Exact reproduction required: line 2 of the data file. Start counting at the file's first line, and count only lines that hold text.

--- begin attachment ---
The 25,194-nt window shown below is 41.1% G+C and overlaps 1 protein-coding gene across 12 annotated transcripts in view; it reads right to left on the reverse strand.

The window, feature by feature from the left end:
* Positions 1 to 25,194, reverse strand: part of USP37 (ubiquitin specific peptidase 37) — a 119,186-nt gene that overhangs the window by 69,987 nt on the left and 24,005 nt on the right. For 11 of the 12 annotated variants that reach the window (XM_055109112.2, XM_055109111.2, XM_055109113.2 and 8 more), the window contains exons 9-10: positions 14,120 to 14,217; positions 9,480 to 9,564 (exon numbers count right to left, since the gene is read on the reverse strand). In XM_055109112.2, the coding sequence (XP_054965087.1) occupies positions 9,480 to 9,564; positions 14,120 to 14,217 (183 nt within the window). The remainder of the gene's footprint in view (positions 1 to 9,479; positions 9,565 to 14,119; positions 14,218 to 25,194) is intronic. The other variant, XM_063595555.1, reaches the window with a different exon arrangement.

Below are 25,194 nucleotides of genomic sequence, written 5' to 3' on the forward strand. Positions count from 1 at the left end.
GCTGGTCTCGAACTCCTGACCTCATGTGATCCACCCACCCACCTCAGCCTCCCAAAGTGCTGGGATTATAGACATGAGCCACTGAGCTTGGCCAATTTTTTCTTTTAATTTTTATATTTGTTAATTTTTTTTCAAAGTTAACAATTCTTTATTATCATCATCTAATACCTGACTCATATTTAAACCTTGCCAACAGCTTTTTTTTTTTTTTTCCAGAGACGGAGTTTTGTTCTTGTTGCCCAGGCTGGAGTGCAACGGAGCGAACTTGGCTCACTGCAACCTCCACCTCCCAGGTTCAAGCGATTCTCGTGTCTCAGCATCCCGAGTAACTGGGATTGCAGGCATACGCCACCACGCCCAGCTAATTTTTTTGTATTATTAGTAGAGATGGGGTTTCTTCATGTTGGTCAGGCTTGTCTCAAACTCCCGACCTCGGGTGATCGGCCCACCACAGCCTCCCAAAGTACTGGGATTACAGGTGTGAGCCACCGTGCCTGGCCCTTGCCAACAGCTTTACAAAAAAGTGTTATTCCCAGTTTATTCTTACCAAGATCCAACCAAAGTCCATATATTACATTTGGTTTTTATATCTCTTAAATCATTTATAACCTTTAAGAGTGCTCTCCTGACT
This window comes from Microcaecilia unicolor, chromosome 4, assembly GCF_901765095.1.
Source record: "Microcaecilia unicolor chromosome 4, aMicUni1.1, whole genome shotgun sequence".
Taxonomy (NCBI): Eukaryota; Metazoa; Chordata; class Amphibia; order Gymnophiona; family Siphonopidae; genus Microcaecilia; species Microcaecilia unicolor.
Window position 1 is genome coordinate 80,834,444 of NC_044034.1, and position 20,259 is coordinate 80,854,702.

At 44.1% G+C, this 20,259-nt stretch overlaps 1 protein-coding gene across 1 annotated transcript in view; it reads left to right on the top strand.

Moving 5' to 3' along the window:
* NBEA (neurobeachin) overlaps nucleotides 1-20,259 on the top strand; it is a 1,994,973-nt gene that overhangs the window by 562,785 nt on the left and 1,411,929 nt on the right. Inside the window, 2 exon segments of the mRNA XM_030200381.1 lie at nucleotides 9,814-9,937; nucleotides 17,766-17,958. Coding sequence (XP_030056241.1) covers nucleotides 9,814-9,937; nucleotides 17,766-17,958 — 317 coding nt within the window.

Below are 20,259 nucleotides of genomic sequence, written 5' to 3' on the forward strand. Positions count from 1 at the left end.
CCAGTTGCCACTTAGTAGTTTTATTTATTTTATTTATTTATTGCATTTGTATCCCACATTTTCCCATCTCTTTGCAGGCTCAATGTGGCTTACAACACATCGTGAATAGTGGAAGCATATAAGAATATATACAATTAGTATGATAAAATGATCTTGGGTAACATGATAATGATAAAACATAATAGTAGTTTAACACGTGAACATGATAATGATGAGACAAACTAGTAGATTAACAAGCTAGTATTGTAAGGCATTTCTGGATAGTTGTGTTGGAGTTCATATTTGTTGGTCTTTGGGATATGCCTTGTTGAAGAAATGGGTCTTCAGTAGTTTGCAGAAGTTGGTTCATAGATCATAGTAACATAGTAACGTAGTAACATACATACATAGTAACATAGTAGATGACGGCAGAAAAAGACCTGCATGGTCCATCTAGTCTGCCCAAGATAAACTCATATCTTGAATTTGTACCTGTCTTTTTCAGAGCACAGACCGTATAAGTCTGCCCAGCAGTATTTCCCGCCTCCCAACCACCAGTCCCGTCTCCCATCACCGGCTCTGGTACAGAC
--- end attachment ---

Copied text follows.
The window, feature by feature from the left end: